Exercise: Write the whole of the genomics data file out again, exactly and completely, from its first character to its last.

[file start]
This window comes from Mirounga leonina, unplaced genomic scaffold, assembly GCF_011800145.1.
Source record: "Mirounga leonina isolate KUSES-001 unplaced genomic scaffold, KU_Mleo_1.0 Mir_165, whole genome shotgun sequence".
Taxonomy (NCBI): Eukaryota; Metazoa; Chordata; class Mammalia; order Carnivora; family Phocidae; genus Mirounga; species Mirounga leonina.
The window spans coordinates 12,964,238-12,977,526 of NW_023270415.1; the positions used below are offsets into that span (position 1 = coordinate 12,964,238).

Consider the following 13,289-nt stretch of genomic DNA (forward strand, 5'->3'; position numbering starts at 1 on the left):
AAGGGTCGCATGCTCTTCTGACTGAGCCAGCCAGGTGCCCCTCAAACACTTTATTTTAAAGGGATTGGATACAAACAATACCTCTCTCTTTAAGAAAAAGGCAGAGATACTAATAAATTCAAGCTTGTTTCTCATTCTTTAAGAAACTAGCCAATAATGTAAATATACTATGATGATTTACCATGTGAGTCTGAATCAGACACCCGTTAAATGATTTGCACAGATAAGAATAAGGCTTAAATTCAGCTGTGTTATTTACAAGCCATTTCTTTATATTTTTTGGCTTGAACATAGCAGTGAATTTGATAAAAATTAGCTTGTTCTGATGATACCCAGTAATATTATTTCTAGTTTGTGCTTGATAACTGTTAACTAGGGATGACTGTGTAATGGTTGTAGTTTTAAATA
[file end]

This window comes from Mirounga leonina, unplaced genomic scaffold, assembly GCF_011800145.1.
Source record: "Mirounga leonina isolate KUSES-001 unplaced genomic scaffold, KU_Mleo_1.0 Mir_165, whole genome shotgun sequence".
Taxonomy (NCBI): Eukaryota; Metazoa; Chordata; class Mammalia; order Carnivora; family Phocidae; genus Mirounga; species Mirounga leonina.
The window spans coordinates 12,964,238-12,977,526 of NW_023270415.1; the positions used below are offsets into that span (position 1 = coordinate 12,964,238).

Consider the following 13,289-nt stretch of genomic DNA (forward strand, 5'->3'; position numbering starts at 1 on the left):
AAGGGTCGCATGCTCTTCTGACTGAGCCAGCCAGGTGCCCCTCAAACACTTTATTTTAAAGGGATTGGATACAAACAATACCTCTCTCTTTAAGAAAAAGGCAGAGATACTAATAAATTCAAGCTTGTTTCTCATTCTTTAAGAAACTAGCCAATAATGTAAATATACTATGATGATTTACCATGTGAGTCTGAATCAGACACCCGTTAAATGATTTGCACAGATAAGAATAAGGCTTAAATTCAGCTGTGTTATTTACAAGCCATTTCTTTATATTTTTTGGCTTGAACATAGCAGTGAATTTGATAAAAATTAGCTTGTTCTGATGATACCCAGTAATATTATTTCTAGTTTGTGCTTGATAACTGTTAACTAGGGATGACTGTGTAATGGTTGTAGTTTTAAATA